2. Science and regulation

Section at a glance

  • The regulatory regime for GM crops and foods is too weak to protect consumers from the hazards posed by the technology. Regulation is weakest in the US, but is inadequate in most regions of the world, including Europe.
  • The US regime assumes that GM crops are safe if certain basic constituents of the GM crop are “substantially equivalent” to those of their non-GM counterparts – a term that has not been legally or scientifically defined. The European regime applies the same concept but terms it “comparative safety assessment”. However, when systematic scientific comparisons of a GM crop and its non-GM counterpart are undertaken, the assumption of substantial equivalence is often shown to be false.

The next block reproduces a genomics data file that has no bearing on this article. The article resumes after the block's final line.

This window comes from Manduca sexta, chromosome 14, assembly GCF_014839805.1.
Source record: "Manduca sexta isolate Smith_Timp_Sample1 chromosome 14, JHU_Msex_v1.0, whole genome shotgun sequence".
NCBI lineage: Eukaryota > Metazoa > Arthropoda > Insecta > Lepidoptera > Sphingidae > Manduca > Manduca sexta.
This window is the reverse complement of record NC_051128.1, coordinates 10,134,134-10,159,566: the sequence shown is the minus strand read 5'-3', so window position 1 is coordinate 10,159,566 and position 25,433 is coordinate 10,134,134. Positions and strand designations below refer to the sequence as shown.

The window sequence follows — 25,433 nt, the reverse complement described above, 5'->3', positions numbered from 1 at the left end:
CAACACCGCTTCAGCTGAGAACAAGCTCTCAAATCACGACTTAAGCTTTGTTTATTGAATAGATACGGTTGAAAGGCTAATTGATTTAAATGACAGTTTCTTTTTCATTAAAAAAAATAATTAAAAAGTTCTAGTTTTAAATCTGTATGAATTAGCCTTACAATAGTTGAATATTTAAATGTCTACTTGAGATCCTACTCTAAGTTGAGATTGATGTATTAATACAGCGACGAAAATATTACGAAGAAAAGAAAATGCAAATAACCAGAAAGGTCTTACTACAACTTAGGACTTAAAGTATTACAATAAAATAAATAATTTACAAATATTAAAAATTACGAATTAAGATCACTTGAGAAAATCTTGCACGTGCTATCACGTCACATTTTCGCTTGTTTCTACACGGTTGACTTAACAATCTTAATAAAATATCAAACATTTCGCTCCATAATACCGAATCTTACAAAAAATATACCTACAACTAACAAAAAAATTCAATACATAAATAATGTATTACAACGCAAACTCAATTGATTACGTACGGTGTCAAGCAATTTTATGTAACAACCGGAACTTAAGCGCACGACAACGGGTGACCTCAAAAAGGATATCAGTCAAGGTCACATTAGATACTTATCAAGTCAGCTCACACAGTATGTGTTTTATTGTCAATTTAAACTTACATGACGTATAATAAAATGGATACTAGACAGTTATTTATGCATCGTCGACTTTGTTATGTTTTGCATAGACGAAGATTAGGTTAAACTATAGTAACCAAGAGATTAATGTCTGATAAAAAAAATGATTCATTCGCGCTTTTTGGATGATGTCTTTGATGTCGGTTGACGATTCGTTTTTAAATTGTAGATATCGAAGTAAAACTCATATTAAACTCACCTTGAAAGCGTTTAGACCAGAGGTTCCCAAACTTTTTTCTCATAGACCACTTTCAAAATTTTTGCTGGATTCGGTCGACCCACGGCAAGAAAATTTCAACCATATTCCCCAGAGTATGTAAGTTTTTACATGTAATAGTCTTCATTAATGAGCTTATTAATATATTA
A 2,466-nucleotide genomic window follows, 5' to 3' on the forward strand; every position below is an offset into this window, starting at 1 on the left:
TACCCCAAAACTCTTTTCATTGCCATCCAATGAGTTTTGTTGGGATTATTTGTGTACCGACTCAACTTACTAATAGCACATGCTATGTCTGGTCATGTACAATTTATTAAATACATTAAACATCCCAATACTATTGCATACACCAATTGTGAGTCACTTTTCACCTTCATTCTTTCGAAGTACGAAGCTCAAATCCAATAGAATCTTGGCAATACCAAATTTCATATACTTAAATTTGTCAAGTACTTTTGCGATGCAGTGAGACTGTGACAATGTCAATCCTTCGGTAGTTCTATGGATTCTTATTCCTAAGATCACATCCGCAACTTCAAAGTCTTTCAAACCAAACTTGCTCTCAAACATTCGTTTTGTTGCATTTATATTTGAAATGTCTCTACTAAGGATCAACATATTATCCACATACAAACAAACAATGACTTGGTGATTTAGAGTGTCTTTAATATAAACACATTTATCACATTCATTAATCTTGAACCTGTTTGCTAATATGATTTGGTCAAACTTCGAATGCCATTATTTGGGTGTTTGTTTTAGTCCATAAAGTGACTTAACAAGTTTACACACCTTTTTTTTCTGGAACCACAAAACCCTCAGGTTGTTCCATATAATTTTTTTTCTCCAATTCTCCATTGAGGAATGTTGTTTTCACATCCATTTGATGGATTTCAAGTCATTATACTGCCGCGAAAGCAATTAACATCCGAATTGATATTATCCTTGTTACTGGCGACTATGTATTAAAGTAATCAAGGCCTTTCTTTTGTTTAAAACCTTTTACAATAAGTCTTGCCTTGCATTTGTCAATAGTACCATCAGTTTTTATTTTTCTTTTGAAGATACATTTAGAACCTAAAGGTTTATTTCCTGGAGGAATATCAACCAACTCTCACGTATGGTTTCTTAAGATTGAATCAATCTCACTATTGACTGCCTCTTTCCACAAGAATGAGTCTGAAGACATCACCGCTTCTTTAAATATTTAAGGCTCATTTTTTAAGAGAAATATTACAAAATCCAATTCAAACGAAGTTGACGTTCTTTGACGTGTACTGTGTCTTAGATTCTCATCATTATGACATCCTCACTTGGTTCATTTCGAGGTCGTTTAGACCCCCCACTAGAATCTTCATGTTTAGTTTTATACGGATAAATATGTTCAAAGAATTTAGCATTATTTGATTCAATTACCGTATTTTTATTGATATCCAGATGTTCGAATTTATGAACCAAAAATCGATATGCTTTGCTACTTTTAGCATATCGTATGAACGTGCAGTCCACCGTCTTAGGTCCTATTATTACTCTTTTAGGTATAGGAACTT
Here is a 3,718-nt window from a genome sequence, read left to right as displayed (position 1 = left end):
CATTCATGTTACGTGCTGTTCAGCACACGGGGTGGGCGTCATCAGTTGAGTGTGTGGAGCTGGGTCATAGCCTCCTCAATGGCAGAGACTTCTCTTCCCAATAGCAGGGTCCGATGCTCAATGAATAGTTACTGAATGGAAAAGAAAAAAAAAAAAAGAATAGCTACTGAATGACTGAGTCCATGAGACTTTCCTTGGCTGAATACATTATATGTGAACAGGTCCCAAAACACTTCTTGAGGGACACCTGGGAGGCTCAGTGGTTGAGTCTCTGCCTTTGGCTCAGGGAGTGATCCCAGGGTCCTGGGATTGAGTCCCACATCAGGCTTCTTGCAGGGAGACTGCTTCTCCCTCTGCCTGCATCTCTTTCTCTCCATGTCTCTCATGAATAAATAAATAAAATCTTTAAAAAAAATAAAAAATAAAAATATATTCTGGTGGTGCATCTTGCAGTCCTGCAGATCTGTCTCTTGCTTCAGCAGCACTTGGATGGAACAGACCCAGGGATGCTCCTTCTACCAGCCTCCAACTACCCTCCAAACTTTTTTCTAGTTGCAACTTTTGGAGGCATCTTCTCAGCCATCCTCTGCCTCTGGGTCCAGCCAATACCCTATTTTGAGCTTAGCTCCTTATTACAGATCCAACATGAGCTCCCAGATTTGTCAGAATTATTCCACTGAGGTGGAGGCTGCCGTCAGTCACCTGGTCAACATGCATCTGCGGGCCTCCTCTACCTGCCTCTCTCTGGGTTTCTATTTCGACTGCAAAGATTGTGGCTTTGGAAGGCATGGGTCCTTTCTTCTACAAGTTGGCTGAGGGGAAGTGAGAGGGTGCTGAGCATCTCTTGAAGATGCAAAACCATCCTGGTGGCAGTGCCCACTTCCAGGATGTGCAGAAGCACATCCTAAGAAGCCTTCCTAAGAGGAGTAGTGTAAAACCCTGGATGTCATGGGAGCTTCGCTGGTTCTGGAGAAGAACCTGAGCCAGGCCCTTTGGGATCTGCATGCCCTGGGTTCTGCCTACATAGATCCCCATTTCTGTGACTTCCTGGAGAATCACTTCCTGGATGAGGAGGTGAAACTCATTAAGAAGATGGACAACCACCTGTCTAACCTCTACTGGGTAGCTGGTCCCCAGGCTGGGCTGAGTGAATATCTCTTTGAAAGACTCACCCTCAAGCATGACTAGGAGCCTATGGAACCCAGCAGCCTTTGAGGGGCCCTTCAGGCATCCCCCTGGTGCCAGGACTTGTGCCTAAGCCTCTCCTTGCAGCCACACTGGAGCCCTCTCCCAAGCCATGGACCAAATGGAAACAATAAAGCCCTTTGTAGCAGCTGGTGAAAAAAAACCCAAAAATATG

• Pro-GM lobbyists have weakened the regulatory process for GM crops, including through the industry-funded group ILSI. No long-term rigorous safety testing of GMOs is required and regulatory assessments are based on data provided by the company that is applying to commercialise the crop.
  • The GM industry restricts access to its products by independent researchers, so effects on health and the environment cannot be properly investigated.
  • Independent researchers who have published papers containing data that is not supportive of GMOs have been attacked by pro-GM industry groups and individuals (the “shoot the messenger” tactic).

  • For references, please click here.
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